The Archdiocese of St. Paul and Minneapolis has released the names of 17 additional priests accused of sexual abuse, as part of a settlement of a clergy abuse lawsuit.
Four of the names were previously unknown to the public. They include the Revs. Robert Clark, Donald Dummer, Harry Majerus and John Owens.
In a statement, Archbishop John Nienstedt said he released the names as part of a legal settlement reached last week with attorney Jeff Anderson. Nienstedt said the 17 men "have substantiated claims against them of sexually abusing a minor while they were assigned as priests."
However, the archbishop did not explain why the archdiocese had kept the allegations secret. Nor did he provide information on the alleged sex crimes or when the archdiocese learned of them.
Explore the full investigation Clergy abuse, cover-up and crisis in the Twin Cities Catholic church
The disclosure also raises questions about the archdiocese's previous statements that it had already released every name. Nienstedt's statement does not explain how the archdiocese determined that more priests had "substantiated claims" against them. Nienstedt did not respond to an interview request.
Clark taught religion at St. Agnes High School in St. Paul from 1998 to 2002, according to the archdiocese and "is alleged to have committed acts of sexual abuse of a minor outside of the Archdiocese of Saint Paul and Minneapolis." Clark could not be reached for comment.
St. Agnes superintendent Rev. Mark Moriarty, reached Thursday afternoon, said he does not know of any allegations that Clark abused anyone at St. Agnes. Moriarty said he has not received any calls from parents and declined to say whether he would reach out to former students and their families.
Two of the other previously unknown accused priests — Owens and Dummer — continued to serve in ministry after U.S. bishops in 2002 pledged "zero tolerance" for priests who had sexually abused children, according to the information released today. In the Charter for the Protection of Children and Young People, the bishops agreed that any priest who had been "credibly accused" of sexually abusing a child would be removed from ministry.
Owens, who provided weekend assistance in the Forest Lake area from 1999 to 2004, could not be reached for comment.
Dummer served as a chaplain at Regions Hospital from 1997 to 2006. He did not immediately return a voicemail message left Thursday.
Nienstedt did not provide any information about the allegation against Majerus, who died in 1995.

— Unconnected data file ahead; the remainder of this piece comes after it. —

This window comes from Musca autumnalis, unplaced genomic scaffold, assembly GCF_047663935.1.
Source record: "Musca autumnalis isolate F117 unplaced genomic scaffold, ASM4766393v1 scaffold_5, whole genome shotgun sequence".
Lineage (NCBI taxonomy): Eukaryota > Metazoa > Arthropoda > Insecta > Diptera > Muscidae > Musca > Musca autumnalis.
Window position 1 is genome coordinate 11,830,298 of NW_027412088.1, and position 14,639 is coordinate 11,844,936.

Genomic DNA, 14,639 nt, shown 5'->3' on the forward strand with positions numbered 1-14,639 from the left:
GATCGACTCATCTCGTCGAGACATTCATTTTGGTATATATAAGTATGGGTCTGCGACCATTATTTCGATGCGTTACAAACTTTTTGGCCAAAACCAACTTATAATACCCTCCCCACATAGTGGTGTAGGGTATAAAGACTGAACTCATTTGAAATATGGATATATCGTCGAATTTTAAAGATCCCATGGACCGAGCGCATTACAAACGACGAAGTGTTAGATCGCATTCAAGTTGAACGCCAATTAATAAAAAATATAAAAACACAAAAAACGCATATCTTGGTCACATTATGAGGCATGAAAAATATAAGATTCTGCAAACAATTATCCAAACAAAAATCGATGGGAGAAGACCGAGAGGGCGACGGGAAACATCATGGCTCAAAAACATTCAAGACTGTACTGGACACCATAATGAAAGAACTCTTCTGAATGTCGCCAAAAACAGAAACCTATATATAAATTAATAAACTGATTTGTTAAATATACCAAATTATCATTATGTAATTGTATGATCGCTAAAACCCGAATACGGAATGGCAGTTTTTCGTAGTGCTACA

The release of names of "credibly accused" priests began in December 2013, after Ramsey County Judge John Van de North ordered the Archdiocese of St. Paul and Minneapolis and the Diocese of Winona to disclose the names of credibly accused priests on a previously sealed list created several years earlier. Since then, the archdiocese has released several more names on its website and begun using the word "substantiated" to describe the allegations against priests it believes should be disclosed to the public.
Both classifications — "credibly accused" and "substantiated" — are based on the findings of the archdiocese. In a three-page list of "child protection protocols" released last week, the archdiocese defined a credible allegation as one that is not "not manifestly false or frivolous" and a substantiated claim as "one for which sufficient evidence exists to establish reasonable grounds to believe that the alleged abuse occurred."
Both Nienstedt and his predecessor, Archbishop Harry Flynn, testified earlier this year that they could not recall ever reporting an abuse allegation to police.
The agreement to consider releasing more names was part of a settlement reached last week between the Twin Cities archdiocese, the Winona diocese and a man who said he was sexually abused as a child by the Rev. Thomas Adamson in the late 1970s. The settlement included an agreement to bring disputes over the release of names to a "special master" agreed to by Anderson, the Twin Cities archdiocese and the Winona diocese.
Anderson said the names released today did not go to the special master. He said they were agreed to in negotiations with the Twin Cities archdiocese and "have been subject to scrutiny by us, investigation by them and some outside resources that are ready to be released. There will be more to come."
Anderson said he plans to release documents from the priests' internal files in the next few weeks.